Volume 2 Supplement 1
CO2 laser transoral laser microsurgery of head and neck cancer: lessons learned over ten years
© Rubinstein and Armstrong; licensee BioMed Central Ltd. 2010
Published: 29 October 2010
CO2 transoral laser microsurgery (TLM) is an emerging technique for the management of laryngeal cancer and other head and neck malignancies. This technique has become more widely used by head and neck surgeons progressively replacing traditional open surgical procedures because it is better at preserving organ function with lower overall morbidity. The CO2laser is coupled to a micromanipulator and microscope, which provides enhanced tumor visualization and the ability to perform precise tissue cuts, obtain excellent hemostasis, and avoid damaging the surrounding tissues and structures that are transected during open surgical procedures.
To summarize our experience using the CO2laser for the transoral resection of head and neck cancer, and discuss strategies and solutions for situations encountered during laser resections.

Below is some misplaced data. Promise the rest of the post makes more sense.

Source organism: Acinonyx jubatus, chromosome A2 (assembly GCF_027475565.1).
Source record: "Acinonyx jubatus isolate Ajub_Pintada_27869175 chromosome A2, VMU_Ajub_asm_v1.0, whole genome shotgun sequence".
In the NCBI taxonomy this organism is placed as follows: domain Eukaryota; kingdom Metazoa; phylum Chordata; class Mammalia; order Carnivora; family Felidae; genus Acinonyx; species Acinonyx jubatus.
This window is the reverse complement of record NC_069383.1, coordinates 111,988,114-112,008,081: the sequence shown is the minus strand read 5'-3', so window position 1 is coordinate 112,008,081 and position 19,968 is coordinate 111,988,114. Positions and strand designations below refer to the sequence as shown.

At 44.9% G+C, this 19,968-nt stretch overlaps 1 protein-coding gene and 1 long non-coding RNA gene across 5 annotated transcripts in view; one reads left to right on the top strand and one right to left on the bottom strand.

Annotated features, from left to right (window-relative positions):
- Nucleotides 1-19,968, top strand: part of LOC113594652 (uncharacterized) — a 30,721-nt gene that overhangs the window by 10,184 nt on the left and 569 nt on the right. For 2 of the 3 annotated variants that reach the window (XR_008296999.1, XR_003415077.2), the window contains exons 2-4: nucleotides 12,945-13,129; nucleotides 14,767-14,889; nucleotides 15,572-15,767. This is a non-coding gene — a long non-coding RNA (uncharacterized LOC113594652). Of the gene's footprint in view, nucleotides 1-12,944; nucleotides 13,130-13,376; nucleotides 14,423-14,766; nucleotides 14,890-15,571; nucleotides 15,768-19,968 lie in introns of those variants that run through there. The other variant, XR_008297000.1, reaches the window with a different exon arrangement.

Material and methods
The basic principles and approach of performing TLM using CO2 laser for different otolaryngologic malignancies will be discussed. The benefits of using CO2TLM over traditional surgery, common complications, and different settings used depending on the location of the tumor and as well as the several lessons learned over the years will also be discussed.
CO2 laser is the best-suited laser for TLM in treatment of head and neck cancer. Over the years the improved instrumentation, demonstration of oncologic effectiveness, clinical experience using TLM and decreased morbidity has led to an increased utilization of TLM by head and neck surgeons. Successful surgery requires adequate visualization, precise cutting, controlled depth of tissue penetration, and ability to obtain tissue hemostasis. The full spectrum of laser power settings, spot sizes and energy pulse delivery modes is utilized to resect mucosa, fat, muscle, connective tissue and cartilage while avoiding inadvertent damage to nerves and large vessels, and obtaining adequate hemostasis.
This article is published under license to BioMed Central Ltd.